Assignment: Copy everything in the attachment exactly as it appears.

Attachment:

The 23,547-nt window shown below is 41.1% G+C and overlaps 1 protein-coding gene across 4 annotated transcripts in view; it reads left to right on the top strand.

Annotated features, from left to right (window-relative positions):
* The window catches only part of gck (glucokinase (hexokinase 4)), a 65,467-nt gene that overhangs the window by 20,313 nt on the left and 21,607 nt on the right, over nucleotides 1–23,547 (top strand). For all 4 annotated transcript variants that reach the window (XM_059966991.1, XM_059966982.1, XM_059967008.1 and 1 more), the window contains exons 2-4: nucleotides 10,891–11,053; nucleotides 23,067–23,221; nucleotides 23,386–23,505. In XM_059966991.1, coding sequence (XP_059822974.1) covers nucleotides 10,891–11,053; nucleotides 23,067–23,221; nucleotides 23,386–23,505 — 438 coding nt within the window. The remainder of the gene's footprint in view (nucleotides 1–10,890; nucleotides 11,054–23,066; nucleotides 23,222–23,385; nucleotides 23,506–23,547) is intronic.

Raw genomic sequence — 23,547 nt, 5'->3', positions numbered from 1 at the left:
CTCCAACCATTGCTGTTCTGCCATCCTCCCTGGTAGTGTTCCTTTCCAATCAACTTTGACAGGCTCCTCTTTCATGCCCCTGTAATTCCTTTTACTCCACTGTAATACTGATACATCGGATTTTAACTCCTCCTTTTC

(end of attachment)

The 23,547-nt window shown below is 41.1% G+C and overlaps 1 protein-coding gene across 4 annotated transcripts in view; it reads left to right on the top strand.

Annotated features, from left to right (window-relative positions):
* The window catches only part of gck (glucokinase (hexokinase 4)), a 65,467-nt gene that overhangs the window by 20,313 nt on the left and 21,607 nt on the right, over nucleotides 1–23,547 (top strand). For all 4 annotated transcript variants that reach the window (XM_059966991.1, XM_059966982.1, XM_059967008.1 and 1 more), the window contains exons 2-4: nucleotides 10,891–11,053; nucleotides 23,067–23,221; nucleotides 23,386–23,505. In XM_059966991.1, coding sequence (XP_059822974.1) covers nucleotides 10,891–11,053; nucleotides 23,067–23,221; nucleotides 23,386–23,505 — 438 coding nt within the window. The remainder of the gene's footprint in view (nucleotides 1–10,890; nucleotides 11,054–23,066; nucleotides 23,222–23,385; nucleotides 23,506–23,547) is intronic.

Raw genomic sequence — 23,547 nt, 5'->3', positions numbered from 1 at the left:
CTCCAACCATTGCTGTTCTGCCATCCTCCCTGGTAGTGTTCCTTTCCAATCAACTTTGACAGGCTCCTCTTTCATGCCCCTGTAATTCCTTTTACTCCACTGTAATACTGATACATCGGATTTTAACTCCTCCTTTTC